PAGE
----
A deaf and blind woman with a rare condition has described her heartbreaking diagnosis which meant she would never have the “freedom” of driving her car again.
Lisa Halley, 28, who is studying at Abertay University, was diagnosed with Usher syndrome when she was 21.
The condition means hearing and sight loss gradually become worse over time and it can eventually be lost completely.
Although born deaf, Lisa was not diagnosed until she was two-and-a-half.
She was told she had Ushers just 18 months after reaching the major milestone of driving a car.
And she admits the gradual process of losing her sight has been a strange experience as, slowly, less and less becomes clear.
Lisa said: “When I was 19, I passed my driving test but about a year and half later I was diagnosed with Ushers and was told I would eventually become fully blind and never drive again.
“I think being told I couldn’t drive any more was harder than being diagnosed with Ushers as, to me, driving was my own bit of freedom.
“My sight has deteriorated even more in the last year, which is really scary.
“I tell people it’s like looking through the tiny hole at the bottom of an ice cream cone.”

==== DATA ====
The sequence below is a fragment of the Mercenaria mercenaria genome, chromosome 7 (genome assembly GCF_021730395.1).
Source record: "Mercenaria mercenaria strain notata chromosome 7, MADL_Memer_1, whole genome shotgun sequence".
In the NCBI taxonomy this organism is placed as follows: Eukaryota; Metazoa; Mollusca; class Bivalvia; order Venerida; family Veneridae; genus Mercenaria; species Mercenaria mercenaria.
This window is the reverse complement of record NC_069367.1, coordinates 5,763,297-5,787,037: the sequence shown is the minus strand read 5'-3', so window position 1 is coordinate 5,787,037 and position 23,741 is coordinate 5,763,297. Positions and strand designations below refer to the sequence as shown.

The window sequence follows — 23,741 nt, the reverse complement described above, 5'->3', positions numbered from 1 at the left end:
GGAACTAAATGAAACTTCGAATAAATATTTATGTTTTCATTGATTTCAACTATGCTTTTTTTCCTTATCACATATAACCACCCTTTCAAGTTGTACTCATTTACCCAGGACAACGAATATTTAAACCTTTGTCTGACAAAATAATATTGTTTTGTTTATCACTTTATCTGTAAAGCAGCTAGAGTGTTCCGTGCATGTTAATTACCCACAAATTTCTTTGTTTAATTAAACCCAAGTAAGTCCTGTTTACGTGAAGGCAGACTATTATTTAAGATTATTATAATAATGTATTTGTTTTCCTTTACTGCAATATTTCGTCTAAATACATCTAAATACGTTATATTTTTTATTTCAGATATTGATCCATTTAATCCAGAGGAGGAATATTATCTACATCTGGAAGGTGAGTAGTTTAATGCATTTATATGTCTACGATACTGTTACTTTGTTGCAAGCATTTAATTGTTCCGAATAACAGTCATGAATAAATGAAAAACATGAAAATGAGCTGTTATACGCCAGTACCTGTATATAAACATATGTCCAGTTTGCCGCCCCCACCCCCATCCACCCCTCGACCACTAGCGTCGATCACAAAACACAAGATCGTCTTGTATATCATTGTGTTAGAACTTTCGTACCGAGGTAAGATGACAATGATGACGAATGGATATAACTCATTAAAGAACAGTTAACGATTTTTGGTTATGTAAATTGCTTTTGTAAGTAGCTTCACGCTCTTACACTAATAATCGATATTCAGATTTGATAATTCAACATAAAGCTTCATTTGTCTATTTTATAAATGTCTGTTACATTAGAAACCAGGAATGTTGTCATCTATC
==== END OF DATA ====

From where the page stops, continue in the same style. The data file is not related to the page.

Five years ago, Lisa had cochlear implants which helped her hear certain sounds for the first time, such as the voices of family and friends and music.
Day to day, Lisa also uses sign language and lip reading to understand others.
The introduction of a guide dog into her life, Lisa says, has been a major turning point.
She added: “After my diagnosis of Ushers I was very low and scared of my future.
“I was frightened to leave my room. I didn’t know what my life would be like and that scared me – until my life changed when I was partnered with Jumble.
“She is a beautiful Lab retriever and is a dual guide dog who is both a trained guide dog and hearing dog.
“She is honestly the best gift I could ever receive and has helped me through depression, and all the good and tough times. She gave me my confidence back to go out.”
After completing the 25-mile Dundee Kiltwalk last year with friend Chris and Jumble, Lisa has decided to complete two of the events this year after describing crossing the finish line last year as a “very special moment”.
She will take part in the Glasgow Kiltwalk as well as the Aberdeen event, which will be in memory of her granddad.
Lisa said: “He always believed I could do anything.
“I would like to do Aberdeen in memory of him. He was a massive part of my life.”
All money raised from the Kiltwalks will go to Guide Dogs.
Over the years Lisa has raised more than £6,000 for the charity.
She is grateful to the charity for setting her up with her beloved Jumble and wants more people to be given the opportunity to have a guide dog.
Lisa added: “I am not the fittest or the most confident walker or runner, especially with my sight and balance.
“With Kiltwalk none of that matters. You all walk at your own speed, no one’s running past you, no one bothers if you are a fast or slow walker, you all do it as a team.
“Jumble is the reason I am doing the Kiltwalk so someone else can have their own life-changing pup.”